1a. This is the first IOL that proposes accommodation as its mechanism of action. Do the effectiveness data support a claim of accommodation?


Several panel members concurred that although the data are minimal, they basically support the claim. Other panel members said that the objective evidence shows a limited effect and other data are circumstantial. It is a revolutionary device, but a standard needs to be set. Clinical data should demonstrate that the accommodation process actually exists; this could be accomplished through a variety of psychophysical methods in a follow-up (but not postmarket) study.

Dr. Weiss observed that the panel was not in consensus and that several members were declining to comment. When asked to provide a show of hands, four panel members indicated that the data support a claim of accommodation, and three indicated that the data do not support the claim.

1b) What performance issues should be considered both generally and for product labeling?

The panel concurred that the labeling should indicate that although the product improved near vision, certain tasks would require glasses in a percentage of patients. Several panel members suggested including a table that listed different activities patients could do without spectacles. The panel suggested that the Agency work with the sponsor to correct misleading text in the labeling stating that “almost all patients could pass a driver’s test.”

2. Do you believe that the sponsor has demonstrated the stability of the hinge, and therefore the stability of the accommodative refractive effect?

The panel concurred that the labeling should state that the effects on visual acuity with an obliquely situated lens and that effects of more than 1 million extrusions have not been established. It is important to distinguish between the stability of the hinge and stability of the accommodative refractive effect. The Agency should require the sponsor to demonstrate that the lens moves back and forth before including the claim in the labeling.

3. Does the panel recommend any other modifications to the proposed physician and patient labeling?

The panel agreed that tables 10.3, 10.5, 10.7 from the PMA submission should be included in the patient and physician labeling. Panel members suggested that the labeling provide percentages in the text rather than just refer readers to a table, because patients will not always look at a table. The panel also concurred that neither the physician nor the patient labeling should state that the lens moves backward and forward. Both sets of labeling should state that effects of YAG capsulotomy at less than 12 weeks are not known and that the lens has only been used in patients older than age 50—results are not known in younger patients. Both the physician and the patient labeling should state that long-term stability of the hinge and accommodative refractive effect are not known and that patients may still need glasses for many tasks. Panel members agreed that information on power range should go in the physician labeling only.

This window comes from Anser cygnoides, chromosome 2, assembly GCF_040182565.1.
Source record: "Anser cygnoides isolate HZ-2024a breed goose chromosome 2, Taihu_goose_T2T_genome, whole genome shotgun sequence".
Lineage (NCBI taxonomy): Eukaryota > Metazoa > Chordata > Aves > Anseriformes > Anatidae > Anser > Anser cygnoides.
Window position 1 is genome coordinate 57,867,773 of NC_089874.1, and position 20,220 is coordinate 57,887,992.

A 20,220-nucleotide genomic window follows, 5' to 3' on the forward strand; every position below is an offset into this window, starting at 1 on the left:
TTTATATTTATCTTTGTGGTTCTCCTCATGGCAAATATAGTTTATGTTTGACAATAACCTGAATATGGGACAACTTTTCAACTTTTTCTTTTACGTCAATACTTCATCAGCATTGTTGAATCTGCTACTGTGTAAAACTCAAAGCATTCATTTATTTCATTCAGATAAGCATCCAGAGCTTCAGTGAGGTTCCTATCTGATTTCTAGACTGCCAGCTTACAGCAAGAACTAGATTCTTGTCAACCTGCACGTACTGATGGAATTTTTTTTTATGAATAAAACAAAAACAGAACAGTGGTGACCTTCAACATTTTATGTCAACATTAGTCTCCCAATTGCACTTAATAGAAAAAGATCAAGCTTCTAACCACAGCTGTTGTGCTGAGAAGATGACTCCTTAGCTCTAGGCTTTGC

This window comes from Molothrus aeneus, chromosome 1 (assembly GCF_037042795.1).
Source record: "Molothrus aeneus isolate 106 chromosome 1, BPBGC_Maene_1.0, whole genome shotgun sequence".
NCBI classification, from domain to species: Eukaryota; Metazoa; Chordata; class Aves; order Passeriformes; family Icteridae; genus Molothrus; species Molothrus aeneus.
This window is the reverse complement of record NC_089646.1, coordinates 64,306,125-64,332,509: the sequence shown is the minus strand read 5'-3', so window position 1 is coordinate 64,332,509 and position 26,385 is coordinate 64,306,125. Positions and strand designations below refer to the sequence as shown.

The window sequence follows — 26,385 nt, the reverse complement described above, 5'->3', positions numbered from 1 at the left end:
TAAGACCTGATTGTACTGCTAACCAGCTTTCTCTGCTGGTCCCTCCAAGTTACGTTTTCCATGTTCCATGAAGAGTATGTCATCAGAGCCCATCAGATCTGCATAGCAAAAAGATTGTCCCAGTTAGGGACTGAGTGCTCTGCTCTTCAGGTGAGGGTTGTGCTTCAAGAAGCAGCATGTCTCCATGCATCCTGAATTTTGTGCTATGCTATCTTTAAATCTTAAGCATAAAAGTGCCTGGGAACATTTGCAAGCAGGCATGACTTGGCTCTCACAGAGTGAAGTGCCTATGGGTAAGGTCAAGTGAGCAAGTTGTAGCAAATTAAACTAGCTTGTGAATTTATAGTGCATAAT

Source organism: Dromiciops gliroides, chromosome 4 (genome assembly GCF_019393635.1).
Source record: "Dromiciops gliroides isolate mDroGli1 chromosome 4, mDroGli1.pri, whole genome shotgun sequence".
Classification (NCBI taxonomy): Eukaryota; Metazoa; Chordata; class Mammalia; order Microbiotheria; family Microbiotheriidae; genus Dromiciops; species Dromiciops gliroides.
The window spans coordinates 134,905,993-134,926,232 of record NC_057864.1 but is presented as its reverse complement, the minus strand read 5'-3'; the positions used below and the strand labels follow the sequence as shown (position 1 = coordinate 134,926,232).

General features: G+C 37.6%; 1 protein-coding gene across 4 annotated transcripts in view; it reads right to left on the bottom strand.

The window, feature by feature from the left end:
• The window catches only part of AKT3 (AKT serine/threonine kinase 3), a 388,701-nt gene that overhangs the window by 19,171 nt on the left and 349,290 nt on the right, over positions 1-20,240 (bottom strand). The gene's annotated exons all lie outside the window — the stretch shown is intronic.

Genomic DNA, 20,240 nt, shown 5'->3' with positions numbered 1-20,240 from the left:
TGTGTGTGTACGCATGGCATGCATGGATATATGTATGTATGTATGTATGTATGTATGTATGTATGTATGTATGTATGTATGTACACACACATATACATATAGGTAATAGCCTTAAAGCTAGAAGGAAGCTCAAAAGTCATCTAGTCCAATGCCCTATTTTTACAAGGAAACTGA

The panel discussed the fact that the device has not been studied in patients younger than age 50 and that the pupil can become smaller as people age. However, pupil size varies enough in the population that setting an age limit could be inappropriate. Clinicians need to understand that the size of the optic will create problems for patients with pupils larger than 4.5 mm. The panel did not reach consensus on whether the device should be recommended for patients below a certain age, but a majority (4-3) supported the idea. Panel members concurred that the labeling should mention the issue of pupil size and that the sponsor should provide data on patient satisfaction related to pupil size.

Donna Lochner noted that FDA already requires a warning for lenses with optics that are smaller than 5.5 mm.

4. Do the data in PMA P030002 support the proposed indication statement?

  • Primary implantation for the visual correction of aphakia in adult patients with cataracts.

  • Provide improved near, intermediate, and distance vision without spectacles.

The panel concurred that the data support the proposed indication.


No comments were made.


No comments were made.